I met Eileen six years ago. She was the sister of a close friend I’d made working at Honda. She was beautiful, blonde with big eyes and a slim but slightly hippy figure, perfect skin, vibrating with a sort of barely concealed excitement all the time. I think I loved her the moment I saw her. Sometimes, as Margot Timmins sang, you meet someone and your guts just burn. I think she kind of dug me too. A professional music teacher who performed in a remarkably popular country cover band, she was not quite thirty, never married, dabbling her way through a series of men that predictably alternated between wealthy and handsome.
I wanted to ask her out and/or give her some sort of engagement ring, preferably before the close of the evening in which we met. Unfortunately for me, however, there was a minor impediment to all of this. I thought of her little brother as my little brother, too. Dating Eileen would mean that I’d lose my friend. Not right away, mind you; she and her brother lived together, they were thick as thieves, I could have been an easy third wheel. But at some point it would have come to an close and I’d have lost them both.
So I did nothing, or almost nothing. She became close friends with my girlfriend at the time. And then, around the time that I was moving said girlfriend out of my house, she married her childhood sweetheart, returning to the Capistrano of her hometown love after thirteen years in the wilderness. Shortly afterwards, she became pregnant.
I don’t know whether I was relieved or depressed to find that she was still beautiful after pregnancy, although she’d taken her hair to a mousy shade of brown and the scandalously deep decolletage of her typical dresses had been replaced by something that was almost motherly. We talked for a moment, inquiring after friends and children, a sort of verbal white noise so we could just stand in each others’ company. I asked about her brother; thanks to a series of unfortunate circumstances, I hadn’t seen him in a year. She said he was fine, safe, half the country away.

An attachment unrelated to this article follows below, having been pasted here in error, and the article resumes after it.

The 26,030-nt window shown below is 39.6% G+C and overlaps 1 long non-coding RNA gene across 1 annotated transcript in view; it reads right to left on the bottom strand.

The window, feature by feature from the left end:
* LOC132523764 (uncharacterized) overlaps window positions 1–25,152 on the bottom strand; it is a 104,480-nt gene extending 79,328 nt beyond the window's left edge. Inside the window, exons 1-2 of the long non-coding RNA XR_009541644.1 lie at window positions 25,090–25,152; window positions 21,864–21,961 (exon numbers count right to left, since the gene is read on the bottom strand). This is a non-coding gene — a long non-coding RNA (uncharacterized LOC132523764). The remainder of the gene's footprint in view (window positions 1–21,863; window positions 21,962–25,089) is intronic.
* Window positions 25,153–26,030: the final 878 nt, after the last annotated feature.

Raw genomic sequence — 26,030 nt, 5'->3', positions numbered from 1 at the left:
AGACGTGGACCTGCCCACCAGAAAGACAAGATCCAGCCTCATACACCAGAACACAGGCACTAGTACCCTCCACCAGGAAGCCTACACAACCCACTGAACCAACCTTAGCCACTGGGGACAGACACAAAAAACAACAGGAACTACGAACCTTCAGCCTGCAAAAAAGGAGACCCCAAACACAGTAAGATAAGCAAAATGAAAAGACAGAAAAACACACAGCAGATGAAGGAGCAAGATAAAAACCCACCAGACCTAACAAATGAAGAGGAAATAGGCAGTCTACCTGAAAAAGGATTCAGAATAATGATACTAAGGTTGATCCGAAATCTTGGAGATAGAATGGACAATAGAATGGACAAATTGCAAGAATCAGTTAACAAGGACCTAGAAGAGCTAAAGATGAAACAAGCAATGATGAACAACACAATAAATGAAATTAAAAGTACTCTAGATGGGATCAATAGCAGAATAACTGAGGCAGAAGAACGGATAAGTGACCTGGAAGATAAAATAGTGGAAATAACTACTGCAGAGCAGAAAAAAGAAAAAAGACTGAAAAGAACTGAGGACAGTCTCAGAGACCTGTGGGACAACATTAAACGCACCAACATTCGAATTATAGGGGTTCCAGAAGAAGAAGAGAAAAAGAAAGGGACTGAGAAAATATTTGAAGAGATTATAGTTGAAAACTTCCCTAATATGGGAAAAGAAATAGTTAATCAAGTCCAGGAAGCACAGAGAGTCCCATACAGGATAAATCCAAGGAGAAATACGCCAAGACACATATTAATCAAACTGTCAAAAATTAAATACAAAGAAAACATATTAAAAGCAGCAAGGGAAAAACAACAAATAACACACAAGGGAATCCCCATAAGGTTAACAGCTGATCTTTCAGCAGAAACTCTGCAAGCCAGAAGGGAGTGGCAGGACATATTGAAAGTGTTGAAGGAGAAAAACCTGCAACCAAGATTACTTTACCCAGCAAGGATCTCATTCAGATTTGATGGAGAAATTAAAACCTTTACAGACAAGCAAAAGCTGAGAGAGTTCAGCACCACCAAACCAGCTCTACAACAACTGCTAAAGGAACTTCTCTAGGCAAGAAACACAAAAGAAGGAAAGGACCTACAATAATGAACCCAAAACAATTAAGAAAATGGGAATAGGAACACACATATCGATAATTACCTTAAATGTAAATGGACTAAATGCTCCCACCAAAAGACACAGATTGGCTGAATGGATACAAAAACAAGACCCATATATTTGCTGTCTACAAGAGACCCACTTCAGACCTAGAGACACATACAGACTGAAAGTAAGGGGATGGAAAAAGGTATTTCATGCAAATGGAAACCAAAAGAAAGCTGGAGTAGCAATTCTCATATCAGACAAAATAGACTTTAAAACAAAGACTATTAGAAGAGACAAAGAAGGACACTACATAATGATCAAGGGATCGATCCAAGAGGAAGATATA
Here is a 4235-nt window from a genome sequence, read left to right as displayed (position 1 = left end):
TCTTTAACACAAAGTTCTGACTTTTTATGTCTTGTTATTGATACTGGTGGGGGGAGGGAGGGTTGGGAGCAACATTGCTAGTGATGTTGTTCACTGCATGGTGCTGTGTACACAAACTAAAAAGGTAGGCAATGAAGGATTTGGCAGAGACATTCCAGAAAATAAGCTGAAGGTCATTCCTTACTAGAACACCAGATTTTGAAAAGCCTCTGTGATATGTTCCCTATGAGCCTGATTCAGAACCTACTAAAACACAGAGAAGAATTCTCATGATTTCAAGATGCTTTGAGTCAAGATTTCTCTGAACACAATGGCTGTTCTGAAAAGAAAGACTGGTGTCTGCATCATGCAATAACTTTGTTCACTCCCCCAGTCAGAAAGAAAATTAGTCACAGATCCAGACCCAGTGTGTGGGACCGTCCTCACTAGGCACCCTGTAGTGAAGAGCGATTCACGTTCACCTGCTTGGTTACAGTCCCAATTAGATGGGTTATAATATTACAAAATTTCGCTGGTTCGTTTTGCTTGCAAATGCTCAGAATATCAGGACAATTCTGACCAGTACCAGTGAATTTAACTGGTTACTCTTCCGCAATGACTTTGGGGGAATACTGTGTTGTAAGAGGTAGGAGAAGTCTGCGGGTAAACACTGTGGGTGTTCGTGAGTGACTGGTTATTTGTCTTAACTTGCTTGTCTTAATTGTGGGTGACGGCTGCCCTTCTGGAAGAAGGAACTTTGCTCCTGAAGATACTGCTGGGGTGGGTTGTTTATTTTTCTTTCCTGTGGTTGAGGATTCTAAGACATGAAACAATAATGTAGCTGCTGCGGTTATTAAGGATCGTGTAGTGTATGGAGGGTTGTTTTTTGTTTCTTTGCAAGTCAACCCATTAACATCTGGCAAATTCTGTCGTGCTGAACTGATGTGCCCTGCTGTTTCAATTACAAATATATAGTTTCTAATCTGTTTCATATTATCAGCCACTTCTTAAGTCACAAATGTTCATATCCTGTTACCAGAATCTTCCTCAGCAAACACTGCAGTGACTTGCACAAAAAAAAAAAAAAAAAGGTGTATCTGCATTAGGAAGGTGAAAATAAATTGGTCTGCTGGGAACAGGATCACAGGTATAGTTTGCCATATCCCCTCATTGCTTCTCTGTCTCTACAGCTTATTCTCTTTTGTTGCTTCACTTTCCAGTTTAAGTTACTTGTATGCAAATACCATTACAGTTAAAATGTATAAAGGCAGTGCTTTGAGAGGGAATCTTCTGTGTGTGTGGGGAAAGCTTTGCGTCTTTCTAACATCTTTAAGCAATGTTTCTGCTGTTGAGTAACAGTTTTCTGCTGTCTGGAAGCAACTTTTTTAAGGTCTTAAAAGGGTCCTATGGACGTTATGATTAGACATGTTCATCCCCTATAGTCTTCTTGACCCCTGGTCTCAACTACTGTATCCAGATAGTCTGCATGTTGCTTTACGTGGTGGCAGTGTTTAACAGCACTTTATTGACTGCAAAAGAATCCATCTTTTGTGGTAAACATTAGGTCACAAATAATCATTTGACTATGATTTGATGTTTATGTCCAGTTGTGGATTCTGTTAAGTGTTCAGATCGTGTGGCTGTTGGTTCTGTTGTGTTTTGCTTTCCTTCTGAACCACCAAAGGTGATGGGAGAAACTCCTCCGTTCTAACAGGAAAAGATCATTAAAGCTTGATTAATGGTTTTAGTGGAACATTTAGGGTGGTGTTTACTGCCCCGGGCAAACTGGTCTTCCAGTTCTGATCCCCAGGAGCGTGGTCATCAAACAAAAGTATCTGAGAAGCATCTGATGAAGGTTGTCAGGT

At that moment I realized that I had lost them both anyway, that my dogged and deliberate self-sacrifice had been for nothing at all. I felt that vertiginous advent of despair, the sick feeling that you have when you make a mistake halfway through a long BMX jump and you know that you’ll be landing on your knees or hands or face.
“We should get together,” Eileen lied.
“Absolutely. Immediately,” I pretended. Then we touched hands and she walked off.
Half an hour later, I started the bike and headed back to work. I’d wanted to savor that dark-chocolate sorrow of seeing Eileen, of having lost her. But it’s so hard to stay unhappy on this big-hearted Clydesdale Pegasus, this machine that warps time and space. I pondered the facts of the matter; I could never have loved that flighty, narcissistic girl the way I love Danger Girl. We had very little in common. She wanted a child; I only want to parent my son and be grateful for him.
This was the best of all possible worlds, each of us with the right person, having what we wanted. With a twinge of annoyance, I realized that I hadn’t managed to stay unhappy for even ten minutes. You’ll laugh but as a writer you need sorrow, you really do, you sow the field of your imagination with discontent then reap the whirlwind. A lane opened up ahead of me and I twisted the Kawasaki’s front wheel off the ground between Marconi and Front Streets, an oh-so-brief expression of mechanical defiance and joy. Touched back down. Back to the salt mines. How would I appear to my friend on the Honda NC700X, the earnest young man, if he could see the workings of my heart, the things that animate me, the worm-worn pathways of despair and triumph and longing and satisfaction? Me and my Ninja, roaring past the downtown bystanders, shift to third and blur the world, not sick, but also not well.